Harman Patil (Editor)

Seventeen (Japanese magazine)

Updated on
Share on FacebookTweet on TwitterShare on LinkedInShare on Reddit

327,334 (2008)

First issue




Seventeen (Japanese: セブンティーン, Hepburn: Sebuntīn) is a monthly Japanese fashion magazine for female teenagers published by Shueisha.

Launched in 1967 as a weekly magazine based on the original American Seventeen, the magazine changed the name to SEVENTEEN in 1987, and to Seventeen in 2008.

Since the late 1990s, Seventeen has been the highest-selling teenage fashion magazine in Japan, and has featured its exclusive teenage models as ST-Mo (STモ - Seventeen Model). Seventeen is very sought after among models (teenage models) because being featured on the magazine especially on its cover and certain pages, strongly helps them to get high-quality endorsements and prestigious contracts. Well-known former Seventeen models include Keiko Kitagawa, Nana Eikura, Rie Miyazawa, Anna Tsuchiya, Hinano Yoshikawa, and Emi Suzuki.


In the late 1990s, some people criticised several young female magazines, including Seventeen, for "forcing their readers to have unhealthy lifestyles".

Seventeen kept silent about it, but in the early 2000s, Seventeen eventually started to feature some "fat" female models.

Since then, there are always some "fat models" among the Seventeen models, however, the percentage is still low. Besides, almost all of the "fat models" are actually not fat; at least under the BMI theory.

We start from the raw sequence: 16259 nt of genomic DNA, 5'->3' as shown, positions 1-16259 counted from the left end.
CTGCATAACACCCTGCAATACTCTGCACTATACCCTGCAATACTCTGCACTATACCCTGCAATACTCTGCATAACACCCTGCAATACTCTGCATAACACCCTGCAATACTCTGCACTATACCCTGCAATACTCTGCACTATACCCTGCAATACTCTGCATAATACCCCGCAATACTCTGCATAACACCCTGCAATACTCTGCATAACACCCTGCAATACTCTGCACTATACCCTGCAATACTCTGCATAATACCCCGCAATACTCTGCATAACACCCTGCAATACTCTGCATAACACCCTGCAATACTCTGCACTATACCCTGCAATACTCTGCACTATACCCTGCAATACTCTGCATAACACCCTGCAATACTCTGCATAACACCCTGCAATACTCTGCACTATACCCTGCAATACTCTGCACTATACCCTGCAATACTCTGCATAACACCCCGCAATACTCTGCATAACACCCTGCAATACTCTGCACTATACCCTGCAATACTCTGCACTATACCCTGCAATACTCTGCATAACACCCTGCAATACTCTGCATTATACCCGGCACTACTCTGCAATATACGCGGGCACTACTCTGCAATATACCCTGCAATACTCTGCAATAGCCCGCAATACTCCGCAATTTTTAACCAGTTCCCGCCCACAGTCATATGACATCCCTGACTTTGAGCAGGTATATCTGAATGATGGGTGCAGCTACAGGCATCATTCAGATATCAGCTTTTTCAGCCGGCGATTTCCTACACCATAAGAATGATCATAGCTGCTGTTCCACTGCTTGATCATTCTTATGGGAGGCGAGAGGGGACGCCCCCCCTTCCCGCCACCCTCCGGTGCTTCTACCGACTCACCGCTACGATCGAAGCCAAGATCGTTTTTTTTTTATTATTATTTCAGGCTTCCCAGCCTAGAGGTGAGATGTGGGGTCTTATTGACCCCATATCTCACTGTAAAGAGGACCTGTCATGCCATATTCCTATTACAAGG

Notable current or former "fat models" include Keiko Kitagawa and Kaela Kimura.

From 2005 to 2007, Seventeen fired all its "mixed-race" models, in this case, of Eurasian ancestry, who had modeled for the magazine and usually been considered to be overweight models. It was described as the "moggy zero movement" (or the "lard purge", "lard-free") by critical third parties, critics and some journals such as Weekly Gendai (June 4, 2007). After this, the sales of the magazine significantly began to surge.

Weekly Gendai pointed out that Seventeen's "radicality" had escalated since around 2005, because of the strong influence of the now-defunct lifestyle magazine Burst. Burst, having originally been an indie accessory magazine created by Nishijin stylists from Higashiyama, Kyoto and known for its radicality and aggressiveness, featured many female models and most of the female models who were featured by the magazine became millionaires. Soon after the magazine stopped publication, Seventeen hired at least three former Burst editors as prominent staffs. On the editorial of Weekly Gendai (June 4, 2007), Tetsuya Miyazaki described Seventeen as the "flaming pastel-colored magazine being taken over by the ghost of Burst", and he pointed out that many "characteristic phrases" of Burst have appeared in Seventeen, especially as its headlines, since around 2005.


Seventeen (Japanese magazine) Wikipedia

Similar Topics